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Tanaka Fallout: Yanks are favorites again; now who gets what's left?

Yanks sign Tanaka for 7 years, $155M | Tanaka better than other NPB exports

The Yankees got their man for a lot of moolah -- $155 million for seven years (plus $20 million to Masahiro Tanaka's team, plus all the extra luxury-tax money they'll pay) -- and for that no one should be surprised.

The only deterrent for the Yankees to this deal was the long-shot hope to somehow stay below the $189 million luxury tax threshold and cut their considerable tax payment. But that's merely a minor consideration in light of the fact that: 1) the Yankees want to win; 2) the Yankees haven't won anything they care about since 2009; 3) the Yankees are almost as much about their brand as their number of titles; and 4) the Yankees' YES Network ratings dropped last year without A-Rod, Jeter or marquee names to make up for them.

And -- did I mention? -- the Yankees want to win.

Today they made a big, bold step forward in that regard with the Tanaka deal. The Yankees weren't going to be good enough before, even with the additions of Jacoby Ellsbury, Brian McCann and Carlos Beltran. Now they are likely the American League favorite again.

The Yankees needed pitching, and the star right-hander Tanaka was their only real pitching prey. For that the reasons are obvious, beyond Tanaka's crazy 24-0 2013 record and almost as crazy 1.27 ERA (a mark he liked so much he also did it in 2011) while winning admirers around the world.

If the Yankees' starting pitching is thin at the major-league level, it's even thinner in the minors. With incumbent teams locking up the great starters (Clayton Kershaw recently joined Felix Hernandez and Justin Verlander among them), the Yankees saw Tanaka as their one real chance at an ace.

And while he comes with no guarantees (Daisuke Matsuzaka never was an ace anymore than he ever threw a gyroball), Tanaka, who CBSSports.com has learned received a full no-trade clause in the $155 million deal, represents by far the Yankees' best hope at one. While agent Casey Close called teams days ago to deny the reported rumor that Tanaka much preferred Los Angeles and New York because his wife wants to be an actress, the Yankees' chances in free agency are always good anyway because they have the most money. Plus, the other team with a money printer, the Dodgers, just spent $215 million locking up Kershaw, another 25-year-old who's likely the best pitcher in the world.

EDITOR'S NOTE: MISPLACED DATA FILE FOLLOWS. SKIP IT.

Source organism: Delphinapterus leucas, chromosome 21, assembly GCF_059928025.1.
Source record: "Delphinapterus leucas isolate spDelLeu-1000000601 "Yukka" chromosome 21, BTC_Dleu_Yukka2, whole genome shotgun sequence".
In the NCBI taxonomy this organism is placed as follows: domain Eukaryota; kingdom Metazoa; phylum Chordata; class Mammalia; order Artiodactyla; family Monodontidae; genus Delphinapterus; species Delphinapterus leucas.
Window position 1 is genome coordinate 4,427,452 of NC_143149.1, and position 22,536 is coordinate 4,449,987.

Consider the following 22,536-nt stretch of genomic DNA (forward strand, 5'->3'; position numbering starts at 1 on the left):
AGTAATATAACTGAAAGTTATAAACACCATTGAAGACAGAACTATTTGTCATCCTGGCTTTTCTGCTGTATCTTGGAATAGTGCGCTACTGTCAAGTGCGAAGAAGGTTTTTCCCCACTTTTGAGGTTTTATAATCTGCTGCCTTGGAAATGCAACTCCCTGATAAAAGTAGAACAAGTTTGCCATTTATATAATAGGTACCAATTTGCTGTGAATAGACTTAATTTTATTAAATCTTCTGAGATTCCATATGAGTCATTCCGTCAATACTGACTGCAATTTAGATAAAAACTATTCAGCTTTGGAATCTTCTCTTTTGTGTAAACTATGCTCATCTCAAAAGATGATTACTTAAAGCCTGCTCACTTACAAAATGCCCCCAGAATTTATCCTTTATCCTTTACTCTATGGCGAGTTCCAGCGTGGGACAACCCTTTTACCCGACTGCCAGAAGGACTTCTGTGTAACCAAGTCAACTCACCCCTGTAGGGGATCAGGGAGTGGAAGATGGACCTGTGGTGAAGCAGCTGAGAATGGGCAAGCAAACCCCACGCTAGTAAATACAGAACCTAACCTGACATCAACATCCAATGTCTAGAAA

There were all sorts of wild rumors throughout the Tanaka derby (one incorrectly had the Cubs bidding $23 million to $25 million for eight years; that turned out to be dead wrong), but one rumor the Yankees hope is correct is that he is an ace. "Better than Yu Darvish," one N.L. GM not involved in the derby opined.

In any case, Tanaka doesn't have to be Kershaw, whose only true comp now is Koufax. But for this money, the Yankees are expecting at least a regular ol' No. 1 pitcher, if not an all-time great (though slimmed-down holdover star C.C. Sabathia surely still gets the ball on Opening Day).

The Yankees may believe they have a real shot at Max Scherzer, who's a free agent after the year and reportedly wants to become a $30-million-per-year pitcher. But they can't know for sure in that case; Detroit is said by sources to be still interested in trying to lock Scherzer up before Opening Day.

For the Yankees, that made Tanaka the one they had to have.

All the teams in the second round of bidding, which appears to have included the Dodgers, both Chicago teams, the Diamondbacks and others (quite possibly the Astros and more), were told they had to be at least at $120 million for six years, according to sources. So there were plenty of teams willing to bid heavy on this pitcher who's said by scouts to have the kind of poise you can't teach (that might explain the crazy lifetime 99-35 record), though there's at least a belief among most of the competitors that the Yankees were the easy high bidder now.

Tanaka presumably adds quality and depth to the Yankees rotation. (Getty Images)
Tanaka presumably adds quality and depth to the Yankees rotation. (Getty Images)

For their considerable cash, the Yankees get the young ace (they hope), an excellent chance at only their second World Series win since 2000, and more viewers for their TV network, something that shouldn't be discounted as a motivating factor.

The Tanaka deal has repercussions far beyond the Yankees. And here is the rest of the fallout …

Teams that lost out

1. The Dodgers can weather this one, as Tanaka would only have been the world's best and best-paid No. 3 starter for them (behind also Zack Greinke). But as far the rest of the teams, it hurts to varying degrees.